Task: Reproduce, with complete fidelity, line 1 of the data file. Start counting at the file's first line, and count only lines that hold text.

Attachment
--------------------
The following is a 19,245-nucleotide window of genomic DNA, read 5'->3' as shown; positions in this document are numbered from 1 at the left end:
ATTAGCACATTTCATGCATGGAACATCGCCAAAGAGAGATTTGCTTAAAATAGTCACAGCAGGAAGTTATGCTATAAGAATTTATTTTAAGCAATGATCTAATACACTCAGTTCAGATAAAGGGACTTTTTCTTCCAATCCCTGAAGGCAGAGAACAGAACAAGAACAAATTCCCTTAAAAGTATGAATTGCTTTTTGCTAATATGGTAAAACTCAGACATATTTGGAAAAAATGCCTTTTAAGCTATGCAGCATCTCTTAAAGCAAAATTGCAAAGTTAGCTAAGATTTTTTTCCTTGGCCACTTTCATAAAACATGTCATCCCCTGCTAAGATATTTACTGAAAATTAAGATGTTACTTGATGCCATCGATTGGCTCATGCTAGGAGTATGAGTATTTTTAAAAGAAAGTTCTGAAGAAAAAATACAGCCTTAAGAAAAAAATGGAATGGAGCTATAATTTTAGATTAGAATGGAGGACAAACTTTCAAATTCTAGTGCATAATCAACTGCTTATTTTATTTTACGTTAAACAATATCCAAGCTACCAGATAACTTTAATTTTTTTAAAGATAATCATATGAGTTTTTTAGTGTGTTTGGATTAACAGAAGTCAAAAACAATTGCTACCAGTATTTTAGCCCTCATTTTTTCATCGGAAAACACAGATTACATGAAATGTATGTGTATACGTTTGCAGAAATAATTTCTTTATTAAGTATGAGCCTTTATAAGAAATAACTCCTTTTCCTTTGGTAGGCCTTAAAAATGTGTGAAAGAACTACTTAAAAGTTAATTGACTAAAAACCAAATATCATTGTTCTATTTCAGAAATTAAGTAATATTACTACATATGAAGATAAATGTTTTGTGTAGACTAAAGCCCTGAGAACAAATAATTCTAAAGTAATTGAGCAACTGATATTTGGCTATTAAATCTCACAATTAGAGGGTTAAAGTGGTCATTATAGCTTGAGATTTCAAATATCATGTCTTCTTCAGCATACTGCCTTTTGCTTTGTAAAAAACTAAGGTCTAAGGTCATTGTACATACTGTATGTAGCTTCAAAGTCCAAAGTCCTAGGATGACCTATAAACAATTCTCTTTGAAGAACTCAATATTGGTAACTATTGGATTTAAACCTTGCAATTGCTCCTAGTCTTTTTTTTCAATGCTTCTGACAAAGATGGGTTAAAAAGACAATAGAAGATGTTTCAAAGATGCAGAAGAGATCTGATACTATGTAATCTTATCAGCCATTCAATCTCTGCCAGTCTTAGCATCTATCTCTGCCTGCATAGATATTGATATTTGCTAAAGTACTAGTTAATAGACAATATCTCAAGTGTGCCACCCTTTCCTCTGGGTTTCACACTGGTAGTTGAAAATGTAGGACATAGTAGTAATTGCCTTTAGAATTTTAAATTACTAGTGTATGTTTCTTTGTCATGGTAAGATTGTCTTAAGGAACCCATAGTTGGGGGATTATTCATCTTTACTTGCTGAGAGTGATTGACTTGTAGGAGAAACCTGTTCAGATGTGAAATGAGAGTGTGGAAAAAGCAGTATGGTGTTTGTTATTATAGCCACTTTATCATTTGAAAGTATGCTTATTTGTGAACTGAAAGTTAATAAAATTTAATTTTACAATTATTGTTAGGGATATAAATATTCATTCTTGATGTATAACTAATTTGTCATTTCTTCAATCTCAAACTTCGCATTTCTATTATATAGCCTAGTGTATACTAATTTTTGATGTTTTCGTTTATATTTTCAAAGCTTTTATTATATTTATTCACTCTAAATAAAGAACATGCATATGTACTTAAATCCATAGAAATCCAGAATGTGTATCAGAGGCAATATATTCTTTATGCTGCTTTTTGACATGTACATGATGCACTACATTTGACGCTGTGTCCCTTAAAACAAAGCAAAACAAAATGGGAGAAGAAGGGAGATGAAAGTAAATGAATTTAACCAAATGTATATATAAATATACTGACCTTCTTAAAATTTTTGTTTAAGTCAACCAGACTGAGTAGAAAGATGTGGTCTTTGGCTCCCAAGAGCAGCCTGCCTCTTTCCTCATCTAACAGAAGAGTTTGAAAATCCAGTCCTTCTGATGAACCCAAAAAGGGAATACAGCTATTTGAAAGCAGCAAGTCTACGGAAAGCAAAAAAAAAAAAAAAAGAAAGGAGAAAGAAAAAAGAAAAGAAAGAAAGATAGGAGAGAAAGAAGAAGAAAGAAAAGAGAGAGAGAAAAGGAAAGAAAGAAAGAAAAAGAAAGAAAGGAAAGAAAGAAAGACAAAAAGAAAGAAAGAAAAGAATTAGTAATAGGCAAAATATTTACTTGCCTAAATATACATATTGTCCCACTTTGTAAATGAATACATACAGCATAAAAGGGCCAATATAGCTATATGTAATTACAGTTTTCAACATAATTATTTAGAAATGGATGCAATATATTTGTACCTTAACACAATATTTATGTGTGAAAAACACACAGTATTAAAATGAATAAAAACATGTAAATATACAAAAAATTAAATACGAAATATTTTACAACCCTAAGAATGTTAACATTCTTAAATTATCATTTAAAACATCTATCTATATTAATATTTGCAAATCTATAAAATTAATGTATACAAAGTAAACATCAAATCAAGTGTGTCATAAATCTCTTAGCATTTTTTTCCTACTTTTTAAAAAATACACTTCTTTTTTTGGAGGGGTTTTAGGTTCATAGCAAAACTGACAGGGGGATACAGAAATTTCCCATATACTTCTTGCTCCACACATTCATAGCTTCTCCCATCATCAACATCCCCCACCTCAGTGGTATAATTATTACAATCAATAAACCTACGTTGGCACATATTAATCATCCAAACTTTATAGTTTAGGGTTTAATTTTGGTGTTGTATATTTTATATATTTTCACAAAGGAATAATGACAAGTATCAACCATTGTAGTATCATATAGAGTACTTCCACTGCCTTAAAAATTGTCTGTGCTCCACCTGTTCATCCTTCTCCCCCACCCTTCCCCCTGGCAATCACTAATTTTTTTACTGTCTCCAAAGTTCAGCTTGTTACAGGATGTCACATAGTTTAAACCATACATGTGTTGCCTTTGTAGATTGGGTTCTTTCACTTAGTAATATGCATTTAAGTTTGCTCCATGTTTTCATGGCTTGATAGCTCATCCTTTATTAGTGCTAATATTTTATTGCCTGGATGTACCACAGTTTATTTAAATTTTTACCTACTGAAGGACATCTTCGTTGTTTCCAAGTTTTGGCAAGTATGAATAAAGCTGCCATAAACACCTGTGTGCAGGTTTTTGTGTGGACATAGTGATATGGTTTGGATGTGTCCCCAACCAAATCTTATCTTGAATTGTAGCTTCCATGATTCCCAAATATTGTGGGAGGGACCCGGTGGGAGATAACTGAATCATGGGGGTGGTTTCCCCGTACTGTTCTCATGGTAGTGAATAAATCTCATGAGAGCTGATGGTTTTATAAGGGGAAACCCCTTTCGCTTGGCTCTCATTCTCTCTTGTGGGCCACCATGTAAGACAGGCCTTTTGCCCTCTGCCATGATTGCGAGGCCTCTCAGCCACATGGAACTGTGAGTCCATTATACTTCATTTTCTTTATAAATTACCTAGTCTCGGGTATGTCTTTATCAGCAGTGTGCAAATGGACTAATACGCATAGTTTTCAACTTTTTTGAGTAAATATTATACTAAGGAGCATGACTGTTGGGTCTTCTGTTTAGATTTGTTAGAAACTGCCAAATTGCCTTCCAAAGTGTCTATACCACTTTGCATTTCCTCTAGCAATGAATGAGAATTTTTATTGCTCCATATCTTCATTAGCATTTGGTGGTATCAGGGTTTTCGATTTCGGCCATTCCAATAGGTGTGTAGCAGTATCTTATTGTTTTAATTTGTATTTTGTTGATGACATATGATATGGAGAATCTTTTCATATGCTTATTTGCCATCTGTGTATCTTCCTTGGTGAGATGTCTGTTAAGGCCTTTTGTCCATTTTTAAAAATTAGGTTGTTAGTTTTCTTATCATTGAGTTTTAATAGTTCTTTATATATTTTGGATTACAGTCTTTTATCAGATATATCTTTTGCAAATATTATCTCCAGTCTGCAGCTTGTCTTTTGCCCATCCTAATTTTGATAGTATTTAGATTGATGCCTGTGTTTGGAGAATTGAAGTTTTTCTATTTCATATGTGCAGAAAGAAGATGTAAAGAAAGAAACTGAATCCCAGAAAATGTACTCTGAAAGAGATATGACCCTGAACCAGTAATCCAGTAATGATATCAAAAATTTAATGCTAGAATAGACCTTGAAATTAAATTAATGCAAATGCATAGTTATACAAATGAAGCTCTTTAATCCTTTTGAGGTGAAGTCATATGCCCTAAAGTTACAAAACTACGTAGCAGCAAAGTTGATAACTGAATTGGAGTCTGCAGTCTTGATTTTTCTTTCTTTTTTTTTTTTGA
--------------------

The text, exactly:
The following is a 19,245-nucleotide window of genomic DNA, read 5'->3' as shown; positions in this document are numbered from 1 at the left end: